Darkest Dungeon is a sidescrolling roguelike by Red Hook Studios. In Darkest Dungeon, you control a band of four heroes (two for the tutorial level) who must venture forth and defeat the evils surrounding your manor. The narrator of the game (who deserves a raise for his voice acting and raising the feeling of dread in the game) is the dead lord of the manor, who speaks to all of your actions; describing the heroes you acquire for your dungeon crawls, narrating the combat, and describing the light level. The game also has elements of city building, as you use relics you find to upgrade the Hamlet which is your temporary home as you clear out the evils of the area.
There are four areas to adventure in: the ruins, where you start, the weald, with all manner of beasts within it, the pigman-filled warrens, and, finally, the cove. Once you have completed all of these areas, you will enter the darkest dungeon. I have played the game for 11 hours, and have only gotten to the Warrens. This game is brutally difficult, which is a good segway into the tutorial and combat.
Out of the three times I have done the tutorial level, I have lost a character one time. The combat in the game has a large amount of RNG (random number generation) to it; you have a percent chance to hit, some range of damage, and also a chance to critical hit, which does a huge amount of damage. This can lead to some frustrating experiences in the game, when you miss and your enemies critical hit you. During one tutorial session, my Highwayman (ranged class) was critical hit and then killed by a later attack. I was able to hire a replacement for a full four man party, but his body is now in the helpfully provided Graveyard so he can haunt me.
There are four main class types in the game (a dozen classes in all): ranged, support, healer and meatshield (or tank, if you prefer). Each member of your four man and/or woman party has a preferred position, as well as some positive and negative traits that affect what they do and how they react to different obstacles in the dungeons.
There are three things to think about when adventuring; character health, character stress, and light level. Health is interesting in this game; when your character hits 0 health, they do not die, but hit death’s door. They have a 33% base chance to die to any damage they take after this unless you heal them. This allows you a chance to come back from the brink of defeat, but when a character hits death’s door it stresses out the entire party. Stress damage continues after a dungeon run unlike regular damage; it can also cause positive or negative quirks when a character hits 100 stress. Positive quirks let a character heal and reduce stress, while negative ones make the whole party go crazy and the character do their own thing instead of obeying your commands. Light level affects the difficulty of the game; the darker it is, the harder the game is, but you also get more loot and a higher critical hit chance. Unfortunately, negative quirks stay after the dungeon run while positive benefits from positive quirks go away. This is an element I wish would stay consistent between the two, as the negative quirks already very negatively impact the entire party throughout the rest of the current dungeon run.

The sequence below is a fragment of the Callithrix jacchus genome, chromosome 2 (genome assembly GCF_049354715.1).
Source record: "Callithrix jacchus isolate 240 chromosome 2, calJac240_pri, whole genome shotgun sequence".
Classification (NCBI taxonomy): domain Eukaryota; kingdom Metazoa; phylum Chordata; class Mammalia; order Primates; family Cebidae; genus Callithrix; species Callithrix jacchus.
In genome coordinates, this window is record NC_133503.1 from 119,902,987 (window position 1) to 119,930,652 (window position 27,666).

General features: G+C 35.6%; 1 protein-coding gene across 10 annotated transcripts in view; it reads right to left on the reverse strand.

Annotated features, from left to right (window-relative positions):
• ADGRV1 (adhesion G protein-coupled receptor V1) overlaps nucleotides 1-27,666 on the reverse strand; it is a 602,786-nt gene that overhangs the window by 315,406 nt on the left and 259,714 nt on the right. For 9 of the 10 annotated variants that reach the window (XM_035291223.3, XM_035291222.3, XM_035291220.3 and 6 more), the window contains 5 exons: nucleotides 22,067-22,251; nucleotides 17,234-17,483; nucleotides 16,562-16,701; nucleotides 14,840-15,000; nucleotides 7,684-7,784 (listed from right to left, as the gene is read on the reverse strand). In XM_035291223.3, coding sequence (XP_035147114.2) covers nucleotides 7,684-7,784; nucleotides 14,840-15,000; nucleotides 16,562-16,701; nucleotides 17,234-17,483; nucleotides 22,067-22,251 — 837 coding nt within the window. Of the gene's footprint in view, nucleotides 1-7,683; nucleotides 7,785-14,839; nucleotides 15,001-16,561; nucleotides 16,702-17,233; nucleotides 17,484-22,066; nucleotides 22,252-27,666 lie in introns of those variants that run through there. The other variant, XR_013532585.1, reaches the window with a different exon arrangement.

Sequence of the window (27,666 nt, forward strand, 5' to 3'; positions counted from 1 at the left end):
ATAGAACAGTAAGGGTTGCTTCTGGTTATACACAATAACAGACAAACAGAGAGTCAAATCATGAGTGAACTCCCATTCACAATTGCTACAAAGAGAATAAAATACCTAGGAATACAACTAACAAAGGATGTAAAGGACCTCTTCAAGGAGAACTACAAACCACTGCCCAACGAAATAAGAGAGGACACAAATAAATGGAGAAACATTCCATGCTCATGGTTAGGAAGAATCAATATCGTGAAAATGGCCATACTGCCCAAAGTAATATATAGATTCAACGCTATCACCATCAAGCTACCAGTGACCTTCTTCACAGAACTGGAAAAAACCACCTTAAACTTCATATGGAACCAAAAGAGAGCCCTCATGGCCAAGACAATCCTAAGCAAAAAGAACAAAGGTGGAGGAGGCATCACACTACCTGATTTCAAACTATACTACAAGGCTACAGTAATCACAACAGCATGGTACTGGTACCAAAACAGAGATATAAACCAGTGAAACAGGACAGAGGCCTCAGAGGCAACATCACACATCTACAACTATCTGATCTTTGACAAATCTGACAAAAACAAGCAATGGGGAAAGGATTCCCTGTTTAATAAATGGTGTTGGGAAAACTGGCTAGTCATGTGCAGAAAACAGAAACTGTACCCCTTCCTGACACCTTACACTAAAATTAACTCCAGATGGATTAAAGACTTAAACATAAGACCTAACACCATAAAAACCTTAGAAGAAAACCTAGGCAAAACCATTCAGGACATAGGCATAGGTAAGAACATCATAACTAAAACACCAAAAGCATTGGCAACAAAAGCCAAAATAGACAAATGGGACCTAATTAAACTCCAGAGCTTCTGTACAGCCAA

The different kinds of relics you find allow you to upgrade your Hamlet, which in turn all upgrade your heroes in some way. It is an element that makes upgrading the Hamlet more rewarding, as you see everything come to life.
The last thing I want to touch on is how well this game keeps a consistent theme. The narration, the beautiful (hand drawn, I believe) artwork, and the despondent (look it up!) music wok together to create a remarkably melancholy experience. The narrator deserves great praise, and uses extremely flowery language. “Executed with impunity!” and “Even the cold stone seems bent on preventing passage!” are a few of my favorites. This game is definitely worth a look, and has been getting increasingly popular over time. I wish Red Hook all the luck in their development of this title.
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Hi! I am Eugene Shenderov, and I am a starting game designer. You can find my website at www.thisandthatgames.com. Send me a message if you have any questions!
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